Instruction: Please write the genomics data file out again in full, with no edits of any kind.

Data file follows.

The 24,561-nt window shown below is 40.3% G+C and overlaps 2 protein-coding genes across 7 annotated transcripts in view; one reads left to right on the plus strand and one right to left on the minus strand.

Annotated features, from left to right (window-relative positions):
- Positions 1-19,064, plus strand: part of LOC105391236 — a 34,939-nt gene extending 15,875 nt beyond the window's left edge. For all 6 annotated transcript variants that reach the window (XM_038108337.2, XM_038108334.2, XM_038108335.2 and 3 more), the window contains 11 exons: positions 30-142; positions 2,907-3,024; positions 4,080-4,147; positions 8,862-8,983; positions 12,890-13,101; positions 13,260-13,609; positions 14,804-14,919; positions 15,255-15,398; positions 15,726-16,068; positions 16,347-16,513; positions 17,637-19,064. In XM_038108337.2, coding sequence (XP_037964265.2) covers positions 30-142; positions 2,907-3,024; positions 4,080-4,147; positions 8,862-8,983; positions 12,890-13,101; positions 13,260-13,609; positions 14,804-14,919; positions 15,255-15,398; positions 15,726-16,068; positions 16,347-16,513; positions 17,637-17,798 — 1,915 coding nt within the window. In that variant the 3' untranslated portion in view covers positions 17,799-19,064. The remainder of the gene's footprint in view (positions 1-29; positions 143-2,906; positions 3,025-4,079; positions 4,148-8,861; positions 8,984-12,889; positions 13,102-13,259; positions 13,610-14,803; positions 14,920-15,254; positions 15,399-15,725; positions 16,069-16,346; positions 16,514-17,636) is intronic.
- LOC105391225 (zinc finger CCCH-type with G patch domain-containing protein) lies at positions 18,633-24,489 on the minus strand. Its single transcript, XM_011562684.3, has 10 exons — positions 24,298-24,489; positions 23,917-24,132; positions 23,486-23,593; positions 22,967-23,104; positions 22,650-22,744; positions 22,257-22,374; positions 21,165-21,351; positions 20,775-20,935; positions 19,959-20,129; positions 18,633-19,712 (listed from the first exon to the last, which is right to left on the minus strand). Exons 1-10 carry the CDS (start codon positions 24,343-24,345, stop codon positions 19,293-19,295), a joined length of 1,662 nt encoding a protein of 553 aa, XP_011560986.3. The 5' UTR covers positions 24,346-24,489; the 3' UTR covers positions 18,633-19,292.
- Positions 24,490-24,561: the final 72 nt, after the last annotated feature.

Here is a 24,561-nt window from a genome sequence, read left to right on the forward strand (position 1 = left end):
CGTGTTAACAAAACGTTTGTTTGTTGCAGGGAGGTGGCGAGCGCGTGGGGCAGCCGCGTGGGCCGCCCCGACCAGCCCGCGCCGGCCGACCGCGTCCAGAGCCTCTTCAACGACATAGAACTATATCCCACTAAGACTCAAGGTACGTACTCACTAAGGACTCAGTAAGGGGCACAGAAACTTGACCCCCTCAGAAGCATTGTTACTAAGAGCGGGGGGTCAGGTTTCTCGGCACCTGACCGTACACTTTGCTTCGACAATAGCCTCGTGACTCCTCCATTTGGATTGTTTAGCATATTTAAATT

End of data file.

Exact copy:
The 24,561-nt window shown below is 40.3% G+C and overlaps 2 protein-coding genes across 7 annotated transcripts in view; one reads left to right on the plus strand and one right to left on the minus strand.

Annotated features, from left to right (window-relative positions):
- Positions 1-19,064, plus strand: part of LOC105391236 — a 34,939-nt gene extending 15,875 nt beyond the window's left edge. For all 6 annotated transcript variants that reach the window (XM_038108337.2, XM_038108334.2, XM_038108335.2 and 3 more), the window contains 11 exons: positions 30-142; positions 2,907-3,024; positions 4,080-4,147; positions 8,862-8,983; positions 12,890-13,101; positions 13,260-13,609; positions 14,804-14,919; positions 15,255-15,398; positions 15,726-16,068; positions 16,347-16,513; positions 17,637-19,064. In XM_038108337.2, coding sequence (XP_037964265.2) covers positions 30-142; positions 2,907-3,024; positions 4,080-4,147; positions 8,862-8,983; positions 12,890-13,101; positions 13,260-13,609; positions 14,804-14,919; positions 15,255-15,398; positions 15,726-16,068; positions 16,347-16,513; positions 17,637-17,798 — 1,915 coding nt within the window. In that variant the 3' untranslated portion in view covers positions 17,799-19,064. The remainder of the gene's footprint in view (positions 1-29; positions 143-2,906; positions 3,025-4,079; positions 4,148-8,861; positions 8,984-12,889; positions 13,102-13,259; positions 13,610-14,803; positions 14,920-15,254; positions 15,399-15,725; positions 16,069-16,346; positions 16,514-17,636) is intronic.
- LOC105391225 (zinc finger CCCH-type with G patch domain-containing protein) lies at positions 18,633-24,489 on the minus strand. Its single transcript, XM_011562684.3, has 10 exons — positions 24,298-24,489; positions 23,917-24,132; positions 23,486-23,593; positions 22,967-23,104; positions 22,650-22,744; positions 22,257-22,374; positions 21,165-21,351; positions 20,775-20,935; positions 19,959-20,129; positions 18,633-19,712 (listed from the first exon to the last, which is right to left on the minus strand). Exons 1-10 carry the CDS (start codon positions 24,343-24,345, stop codon positions 19,293-19,295), a joined length of 1,662 nt encoding a protein of 553 aa, XP_011560986.3. The 5' UTR covers positions 24,346-24,489; the 3' UTR covers positions 18,633-19,292.
- Positions 24,490-24,561: the final 72 nt, after the last annotated feature.

Here is a 24,561-nt window from a genome sequence, read left to right on the forward strand (position 1 = left end):
CGTGTTAACAAAACGTTTGTTTGTTGCAGGGAGGTGGCGAGCGCGTGGGGCAGCCGCGTGGGCCGCCCCGACCAGCCCGCGCCGGCCGACCGCGTCCAGAGCCTCTTCAACGACATAGAACTATATCCCACTAAGACTCAAGGTACGTACTCACTAAGGACTCAGTAAGGGGCACAGAAACTTGACCCCCTCAGAAGCATTGTTACTAAGAGCGGGGGGTCAGGTTTCTCGGCACCTGACCGTACACTTTGCTTCGACAATAGCCTCGTGACTCCTCCATTTGGATTGTTTAGCATATTTAAATT